By Hillel Aron
By Joseph Tsidulko
By Patrick Range McDonald
By David Futch
By Hillel Aron
By Dennis Romero
By Jill Stewart
By Dennis Romero
Lucia Rijker sits on a chair at the Wild Card Boxing Club, leaning forward to watch two men spar. She's quiet and attentive, and though there are people all around her, she seems alone. Her face is striking: full lips, high cheekbones, wiry bronze hair only partly hidden by a black baseball cap. Her eyes, when met, prove warm and lively. Only the obvious strength of her torso, her almost palpable aura of solitude and apartness, suggest that she is the most feared female boxer in the world.
The Wild Card, which is owned by Lucia's trainer, Freddie Roach, is at the back of a rundown mini-mall near the corner of Santa Monica and Vine. A small sign pasted on the door reads "Better Daze" - a reference, perhaps, to the masochistic pleasures of being punched repeatedly in the head. When you open the door, the noise hits you: the metronomic tick of the jump ropes; the thunderous roar of the speed bags; the thud of the heavy bags; the equine panting and snorting of two heavyweights sparring in the ring; the electronic beeper loudly signaling the end of a round; the pulsing bass and drum of Power 106 FM; the man at the front desk picking up the phone and bellowing: "WILD CAARRD!"
And all this on a day when the gym is officially closed. Someone walks by, and it turns out to be Roberto Duran. Dripping with sweat, his mustache shaggy and unclipped, he looks like an old Panamanian peasant who just wandered into town on the back of a donkey. A boxer, naked but for the bright white towel wrapped around his chocolate-colored waist, is talking money into a white cell phone; cupped in his red boxing glove, it looks more like a Virginia Slim. Another boxer, Hector Lopez, is also strutting around in a towel when somebody asks him who his next fight's going to be with. "Some unfortunate person named Valdez," he replies. At the Wild Card, confidence is not a product that needs to be delivered. You either have it, or you become very good at pretending you have it.
Lucia Rijker has it. With a 36-0 record as a kickboxer (25 knockouts), and an 11-0 record as a boxer (10 knockouts), why not? Last year she was crowned the WIBF (Women's International Boxing Federation) junior welterweight champion, and, pound for pound, she is considered the world's best female boxer. The question is, can anyone challenge her? The obvious candidate is Christy Martin, the world's best-known female boxer. Two years ago Martin put women's boxing on the map when, nose spattered with blood, she stole the show fighting on the undercard of a Mike Tyson-Frank Bruno bout and wound up on the cover of Sports Illustrated. But so far, although a purse of $1.5 million has been offered, Martin has refused to fight Lucia Rijker (pronounced Loo-see-uh Rye-ker). She has also wondered aloud as to whether the muscular Lucia is really a woman at all. Since Lucia is much better looking than Martin, most people don't take the innuendo too seriously.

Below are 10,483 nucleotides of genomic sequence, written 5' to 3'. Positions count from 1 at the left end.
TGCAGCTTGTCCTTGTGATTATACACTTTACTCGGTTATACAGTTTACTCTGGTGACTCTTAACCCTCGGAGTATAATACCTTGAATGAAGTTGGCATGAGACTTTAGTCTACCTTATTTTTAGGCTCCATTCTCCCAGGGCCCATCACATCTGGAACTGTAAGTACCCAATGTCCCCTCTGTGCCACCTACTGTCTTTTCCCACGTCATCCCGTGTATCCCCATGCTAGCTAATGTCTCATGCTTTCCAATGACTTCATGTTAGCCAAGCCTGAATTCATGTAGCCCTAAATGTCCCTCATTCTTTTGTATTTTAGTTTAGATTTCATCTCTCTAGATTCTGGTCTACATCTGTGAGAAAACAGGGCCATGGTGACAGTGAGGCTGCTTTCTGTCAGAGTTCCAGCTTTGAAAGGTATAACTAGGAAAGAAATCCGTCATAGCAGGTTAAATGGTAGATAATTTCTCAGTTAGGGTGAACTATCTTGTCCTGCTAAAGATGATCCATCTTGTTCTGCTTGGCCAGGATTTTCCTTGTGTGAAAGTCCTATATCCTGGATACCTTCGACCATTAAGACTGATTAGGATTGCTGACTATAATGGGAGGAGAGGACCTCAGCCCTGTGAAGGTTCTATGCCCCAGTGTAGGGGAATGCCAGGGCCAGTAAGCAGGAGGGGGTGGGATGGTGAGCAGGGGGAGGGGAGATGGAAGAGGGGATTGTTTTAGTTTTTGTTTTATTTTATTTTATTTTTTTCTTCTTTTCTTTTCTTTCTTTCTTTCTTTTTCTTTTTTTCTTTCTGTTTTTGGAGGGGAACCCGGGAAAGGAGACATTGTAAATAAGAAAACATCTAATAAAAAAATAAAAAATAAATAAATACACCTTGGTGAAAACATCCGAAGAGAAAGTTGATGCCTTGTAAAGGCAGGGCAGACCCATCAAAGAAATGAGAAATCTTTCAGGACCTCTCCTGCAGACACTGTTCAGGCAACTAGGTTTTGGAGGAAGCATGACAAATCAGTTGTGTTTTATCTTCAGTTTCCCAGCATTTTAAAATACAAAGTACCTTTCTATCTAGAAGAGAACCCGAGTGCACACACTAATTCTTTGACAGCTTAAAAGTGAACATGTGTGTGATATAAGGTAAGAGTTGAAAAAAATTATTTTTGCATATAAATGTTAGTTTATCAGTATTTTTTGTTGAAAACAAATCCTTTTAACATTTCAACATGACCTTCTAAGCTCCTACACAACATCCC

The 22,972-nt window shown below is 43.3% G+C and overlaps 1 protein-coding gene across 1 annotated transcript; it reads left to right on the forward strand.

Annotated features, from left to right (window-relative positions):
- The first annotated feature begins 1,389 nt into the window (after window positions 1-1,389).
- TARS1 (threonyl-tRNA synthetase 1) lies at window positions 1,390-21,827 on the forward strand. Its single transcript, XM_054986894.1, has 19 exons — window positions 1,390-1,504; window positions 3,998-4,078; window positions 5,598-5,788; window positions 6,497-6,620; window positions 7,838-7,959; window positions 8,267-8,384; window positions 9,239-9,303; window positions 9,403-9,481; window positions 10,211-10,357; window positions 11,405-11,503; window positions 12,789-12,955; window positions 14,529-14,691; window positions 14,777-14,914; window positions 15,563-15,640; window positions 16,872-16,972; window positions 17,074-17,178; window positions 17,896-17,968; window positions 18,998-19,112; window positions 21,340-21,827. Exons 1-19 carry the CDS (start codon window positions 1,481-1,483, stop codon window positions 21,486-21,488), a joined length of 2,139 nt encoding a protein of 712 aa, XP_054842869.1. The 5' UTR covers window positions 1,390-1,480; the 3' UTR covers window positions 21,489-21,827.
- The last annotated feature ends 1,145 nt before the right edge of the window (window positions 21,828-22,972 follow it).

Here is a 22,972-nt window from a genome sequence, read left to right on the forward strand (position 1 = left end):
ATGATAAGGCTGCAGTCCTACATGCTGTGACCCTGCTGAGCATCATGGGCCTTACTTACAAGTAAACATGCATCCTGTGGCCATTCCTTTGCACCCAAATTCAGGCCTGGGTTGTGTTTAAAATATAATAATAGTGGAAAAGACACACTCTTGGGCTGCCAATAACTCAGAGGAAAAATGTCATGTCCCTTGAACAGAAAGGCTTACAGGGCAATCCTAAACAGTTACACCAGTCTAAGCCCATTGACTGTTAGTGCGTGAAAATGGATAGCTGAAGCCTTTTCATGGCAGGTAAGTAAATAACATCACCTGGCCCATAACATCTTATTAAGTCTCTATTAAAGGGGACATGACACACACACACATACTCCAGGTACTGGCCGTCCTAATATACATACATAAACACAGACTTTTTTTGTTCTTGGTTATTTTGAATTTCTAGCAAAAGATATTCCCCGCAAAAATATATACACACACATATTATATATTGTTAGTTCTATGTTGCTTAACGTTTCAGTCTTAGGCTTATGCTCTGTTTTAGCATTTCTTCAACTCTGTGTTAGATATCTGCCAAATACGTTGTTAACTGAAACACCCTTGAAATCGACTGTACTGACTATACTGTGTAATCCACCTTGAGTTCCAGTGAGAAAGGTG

"Let me tell you something about boxing," says Macka Foley, a gravel-voiced trainer at the Wild Card. "You never know, it may come in useful." A former light heavyweight who took a bullet to the head in Vietnam, Foley wants to show me what it's like to fight someone who knows how to fight. Not someone who's angry or tense - just the opposite, in fact. Someone who's infuriatingly confident and calm.
It's the look in Macka's eyes that's scary. Suddenly, he starts to shuffle and bounce around behind the front desk as if his feet were on springs: "Yeah, you wanna fight?" he says, throwing me a look of withering skepticism. "Come on and get me." His hands drop loose to his sides, just as Ali's did, his eyes remain fixed on mine, and suddenly a left jab has gone whistling past my ear. Macka may be 47 years old, but his hands are still lightning fast. The next thing I know, one of them's gripping the side of my face. "If I hit you hard right here," he explains, breaking into a smile that suggests nothing would give him more pleasure, "I'd dislocate your jaw." Lesson over. "Boxing," Macka sums up, "is all about fear and how you deal with it. Some boxers forget to breathe and go rigid, which is like putting your foot on the accelerator when the car's in neutral. A boxer has to be relaxed when someone's trying to kill him. He has to breathe."
Lucia is relaxed. As far as Macka's concerned, she's number one, two, three and four in the world, with Christy Martin maybe coming in fifth. Lucia would destroy Christy Martin. And there are plenty of men out there she could beat, too. But first she has to take care of her next opponent. In a few weeks, she'll be fighting a former police officer named Lisa "The Heat" Ested.
One afternoon I watch Lucia spar with Sammy "Toy" Stewart, a gaunt Liberian flyweight several inches shorter than Lucia and 30 pounds lighter, but with plenty of boxing smarts and fast hands. I'd seen them spar once before, and Sammy had given her trouble. Now Lucia's got her jab working and seems more in control. She boxes carefully, correctly, protecting herself at all times and picking her spots to attack. This is what differentiates her from most other women boxers, who are exciting - when they are not simply amateurish - precisely because they don't defend. They just attack, with a recklessness that can leave men slackjawed with amazement. Of course, the all-out attacking style is enjoyed by many precisely because it reinforces a cherished stereotype - namely, that women are hysterical. It's not foxy boxing, it's crazy boxing.